Professor discusses global impact of Irish literature
Jack Rooney | Sunday, February 2, 2014
On Friday, Dr. Kasia Bartoszyska, a professor at Bilkent University in Turkey, presented a lecture titled “Ireland Among Others,” as part of the Keough-Naughton Institute for Irish Studies’ Lectures and Public Talk Series.
Bartoszyska, who received her Ph. D. in Comparative Literature from the University of Chicago in 2011, spoke on the significance of Irish literature in a global and transnational context.
Irish Studies typically draws comparisons to its western European neighbors, Bartoszyska said, but a better understanding comes from comparing Ireland to countries with similar features.
“Irish Studies has long had an implicitly comparative dimension, often seeing its cultural output in relation to, and in turn set by, that of its nearest neighbor, Great Britain,” Bartoszyska said. “Recent years have seen an increase in different forms of comparison.
“In examining Irish writing alongside that of other cultures, be that of other colonies, other islands or other predominantly Catholic nations, new geographical coordinates, it is suggested, have the potential to highlight aspects of the tradition that have heretofore received less attention, giving us a new perspective on Irish literature.”
Bartoszyska said she based her lecture on a comparison between two novels, one Irish and one Polish. Bartoszyńska focused on “Melmoth the Wanderer,” written by Irish author Charles Maturin and “The Manuscript Found in Saragossa,” written by Polish author Jan Potocki.
“Focusing on these concrete examples gives us a pathway to the bigger questions by seeing how some of the theoretical paradigms play out in practice,” she said. “They were written around the same time, in the late 18th and early 19th century, and they’re oddly similar to each other in many ways, except that one has a Polish author and the other, an Anglo-Irish one. They are not exactly world-famous classics, but neither are they completely unknown.”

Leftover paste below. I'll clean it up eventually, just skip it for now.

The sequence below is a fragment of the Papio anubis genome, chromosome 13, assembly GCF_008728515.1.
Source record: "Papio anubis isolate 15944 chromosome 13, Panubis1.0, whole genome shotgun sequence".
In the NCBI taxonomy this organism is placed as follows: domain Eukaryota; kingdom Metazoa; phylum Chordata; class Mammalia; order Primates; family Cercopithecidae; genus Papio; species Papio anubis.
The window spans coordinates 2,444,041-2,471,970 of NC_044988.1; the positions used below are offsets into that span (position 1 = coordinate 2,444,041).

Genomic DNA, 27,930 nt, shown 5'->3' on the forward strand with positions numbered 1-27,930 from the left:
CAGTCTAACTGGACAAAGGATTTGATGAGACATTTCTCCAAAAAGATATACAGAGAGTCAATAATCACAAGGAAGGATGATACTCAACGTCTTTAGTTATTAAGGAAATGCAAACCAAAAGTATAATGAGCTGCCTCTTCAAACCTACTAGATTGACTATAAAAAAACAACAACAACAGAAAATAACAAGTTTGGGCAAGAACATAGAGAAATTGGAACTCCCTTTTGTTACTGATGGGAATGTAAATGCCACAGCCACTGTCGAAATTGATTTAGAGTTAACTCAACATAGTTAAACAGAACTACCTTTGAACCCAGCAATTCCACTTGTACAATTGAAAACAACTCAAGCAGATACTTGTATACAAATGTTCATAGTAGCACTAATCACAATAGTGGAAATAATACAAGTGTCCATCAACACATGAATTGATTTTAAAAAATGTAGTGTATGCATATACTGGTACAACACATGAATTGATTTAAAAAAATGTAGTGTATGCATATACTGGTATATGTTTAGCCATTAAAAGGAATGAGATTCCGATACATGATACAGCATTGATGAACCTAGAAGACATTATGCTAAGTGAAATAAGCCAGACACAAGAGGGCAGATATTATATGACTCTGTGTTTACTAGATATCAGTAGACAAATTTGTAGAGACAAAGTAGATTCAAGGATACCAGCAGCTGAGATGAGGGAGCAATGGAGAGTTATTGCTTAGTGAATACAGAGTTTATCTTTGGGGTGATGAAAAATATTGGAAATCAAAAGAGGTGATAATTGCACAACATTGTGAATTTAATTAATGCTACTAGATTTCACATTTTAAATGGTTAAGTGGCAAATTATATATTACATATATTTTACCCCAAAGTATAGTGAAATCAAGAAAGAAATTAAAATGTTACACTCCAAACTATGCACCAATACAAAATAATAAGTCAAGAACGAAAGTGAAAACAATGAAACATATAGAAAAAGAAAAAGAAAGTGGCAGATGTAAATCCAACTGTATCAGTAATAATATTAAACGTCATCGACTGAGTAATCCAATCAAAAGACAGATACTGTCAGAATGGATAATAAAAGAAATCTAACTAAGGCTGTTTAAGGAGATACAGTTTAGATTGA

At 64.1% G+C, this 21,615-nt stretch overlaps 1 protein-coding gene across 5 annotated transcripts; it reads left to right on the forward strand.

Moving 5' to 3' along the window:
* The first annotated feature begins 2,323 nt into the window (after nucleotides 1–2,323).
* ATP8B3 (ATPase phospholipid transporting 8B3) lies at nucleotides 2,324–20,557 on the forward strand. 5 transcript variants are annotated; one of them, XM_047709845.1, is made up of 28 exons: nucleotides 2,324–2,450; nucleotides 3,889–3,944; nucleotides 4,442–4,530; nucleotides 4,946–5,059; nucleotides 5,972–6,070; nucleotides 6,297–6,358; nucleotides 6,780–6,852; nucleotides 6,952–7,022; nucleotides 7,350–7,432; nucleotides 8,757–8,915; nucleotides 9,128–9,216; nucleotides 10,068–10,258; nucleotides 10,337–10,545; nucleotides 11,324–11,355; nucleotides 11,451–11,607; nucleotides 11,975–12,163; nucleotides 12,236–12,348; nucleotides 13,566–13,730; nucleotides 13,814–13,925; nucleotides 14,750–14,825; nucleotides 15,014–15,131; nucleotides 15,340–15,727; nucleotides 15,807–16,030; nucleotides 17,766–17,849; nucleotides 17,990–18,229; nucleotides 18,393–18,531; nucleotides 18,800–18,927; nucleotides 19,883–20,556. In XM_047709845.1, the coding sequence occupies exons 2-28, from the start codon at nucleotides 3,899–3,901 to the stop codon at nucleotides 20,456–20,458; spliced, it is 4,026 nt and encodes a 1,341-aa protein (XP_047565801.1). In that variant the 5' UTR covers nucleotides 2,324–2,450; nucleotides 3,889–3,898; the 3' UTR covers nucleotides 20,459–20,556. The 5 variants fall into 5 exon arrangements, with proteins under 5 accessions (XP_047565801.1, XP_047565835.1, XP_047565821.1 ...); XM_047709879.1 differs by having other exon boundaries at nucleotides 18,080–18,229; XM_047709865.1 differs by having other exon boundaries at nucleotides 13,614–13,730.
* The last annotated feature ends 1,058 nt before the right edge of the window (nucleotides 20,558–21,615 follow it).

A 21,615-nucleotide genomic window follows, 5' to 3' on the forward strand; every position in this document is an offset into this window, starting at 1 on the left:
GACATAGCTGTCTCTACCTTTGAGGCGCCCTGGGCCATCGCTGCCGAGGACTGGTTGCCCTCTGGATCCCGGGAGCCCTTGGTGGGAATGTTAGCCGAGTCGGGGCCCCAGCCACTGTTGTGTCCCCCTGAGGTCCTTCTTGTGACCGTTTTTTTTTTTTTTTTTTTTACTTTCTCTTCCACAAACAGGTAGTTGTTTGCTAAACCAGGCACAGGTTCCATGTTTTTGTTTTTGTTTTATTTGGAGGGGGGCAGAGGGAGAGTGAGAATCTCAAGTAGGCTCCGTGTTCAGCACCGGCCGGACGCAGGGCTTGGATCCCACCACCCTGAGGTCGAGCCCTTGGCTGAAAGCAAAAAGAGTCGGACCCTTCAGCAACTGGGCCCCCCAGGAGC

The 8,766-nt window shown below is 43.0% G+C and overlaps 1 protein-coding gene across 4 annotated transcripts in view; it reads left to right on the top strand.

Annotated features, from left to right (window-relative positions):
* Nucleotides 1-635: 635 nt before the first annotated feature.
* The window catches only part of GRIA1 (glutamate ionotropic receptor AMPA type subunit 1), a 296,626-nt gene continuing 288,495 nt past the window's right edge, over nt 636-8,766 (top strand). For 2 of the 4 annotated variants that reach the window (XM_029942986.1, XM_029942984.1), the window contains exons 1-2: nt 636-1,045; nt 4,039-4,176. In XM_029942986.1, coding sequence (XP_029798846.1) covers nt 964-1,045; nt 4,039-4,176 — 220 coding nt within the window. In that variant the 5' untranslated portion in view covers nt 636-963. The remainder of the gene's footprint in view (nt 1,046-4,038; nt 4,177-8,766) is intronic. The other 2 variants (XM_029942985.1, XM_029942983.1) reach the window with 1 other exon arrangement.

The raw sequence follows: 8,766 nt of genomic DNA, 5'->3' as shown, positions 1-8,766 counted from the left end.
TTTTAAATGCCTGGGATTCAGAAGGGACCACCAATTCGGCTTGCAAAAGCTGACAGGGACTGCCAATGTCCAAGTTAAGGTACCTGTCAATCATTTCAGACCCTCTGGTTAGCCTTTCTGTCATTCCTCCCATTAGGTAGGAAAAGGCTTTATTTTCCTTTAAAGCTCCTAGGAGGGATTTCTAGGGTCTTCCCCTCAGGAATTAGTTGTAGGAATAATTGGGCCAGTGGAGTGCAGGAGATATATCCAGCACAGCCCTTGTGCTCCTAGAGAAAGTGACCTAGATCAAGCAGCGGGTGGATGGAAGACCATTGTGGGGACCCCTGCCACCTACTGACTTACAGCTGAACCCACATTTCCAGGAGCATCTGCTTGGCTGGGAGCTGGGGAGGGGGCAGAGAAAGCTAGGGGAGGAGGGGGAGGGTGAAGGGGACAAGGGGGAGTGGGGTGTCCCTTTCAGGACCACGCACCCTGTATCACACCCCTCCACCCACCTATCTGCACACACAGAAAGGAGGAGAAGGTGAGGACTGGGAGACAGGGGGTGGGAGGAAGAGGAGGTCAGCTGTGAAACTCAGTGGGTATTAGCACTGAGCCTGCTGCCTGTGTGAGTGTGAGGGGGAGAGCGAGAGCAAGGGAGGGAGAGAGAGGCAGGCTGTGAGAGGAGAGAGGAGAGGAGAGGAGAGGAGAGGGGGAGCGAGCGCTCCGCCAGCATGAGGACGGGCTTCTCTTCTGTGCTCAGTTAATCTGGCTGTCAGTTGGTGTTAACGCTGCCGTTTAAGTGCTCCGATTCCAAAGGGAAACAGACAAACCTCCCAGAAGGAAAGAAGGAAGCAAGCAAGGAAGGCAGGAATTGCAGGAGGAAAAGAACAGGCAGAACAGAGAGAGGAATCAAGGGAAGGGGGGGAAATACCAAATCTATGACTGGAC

The novels share a similar style of seemingly unrelated characters telling interconnected stories, Bartoszyska said.
“What ‘Melmoth the Wanderer’ and ‘Manuscript Found in Saragossa’ share is a highly interconnected character structure, where people who have seemingly nothing to do with each other are shown as related in various ways,” she said.
Bartoszyska said it is common for scholars to attribute similarities like these to the similar cultural and socio-political factors present in both Ireland and Poland.
“After all, weren’t both Poland and Ireland countries with extremely powerful neighbors, places that had to struggle to keep their cultures alive in the face of constant threat or even a total loss of sovereignty,” she said. “Didn’t both have a lasting, deep connection to the Catholic Church?”
The connection runs much deeper than superficial characterization, Bartoszyska said.
“As a starting point, we can say that when we compare Polish and Irish literature, we learn that neither is the anomaly it often imagines itself to be,” she said. “In both Polish and Irish Studies, references abound to the uniqueness of each as a dominated region within Europe.”
Bartoszyska said comparative study of such literature helps develop an overall better understanding of world literature.
“Examining the way these two texts create fictional worlds and articulate the relationship between those worlds, and the world, we can begin to consider the question of how they fit in to a more global understanding of literature,” she said.
Studies like hers may ultimately lead to a better conception of literature overall, Bartoszyska said.
“So comparing Irish literature to other traditions, paradoxically, may help us move beyond such narrow comparisons, and to contextualize Irish writing within a more transnational frame,” she said.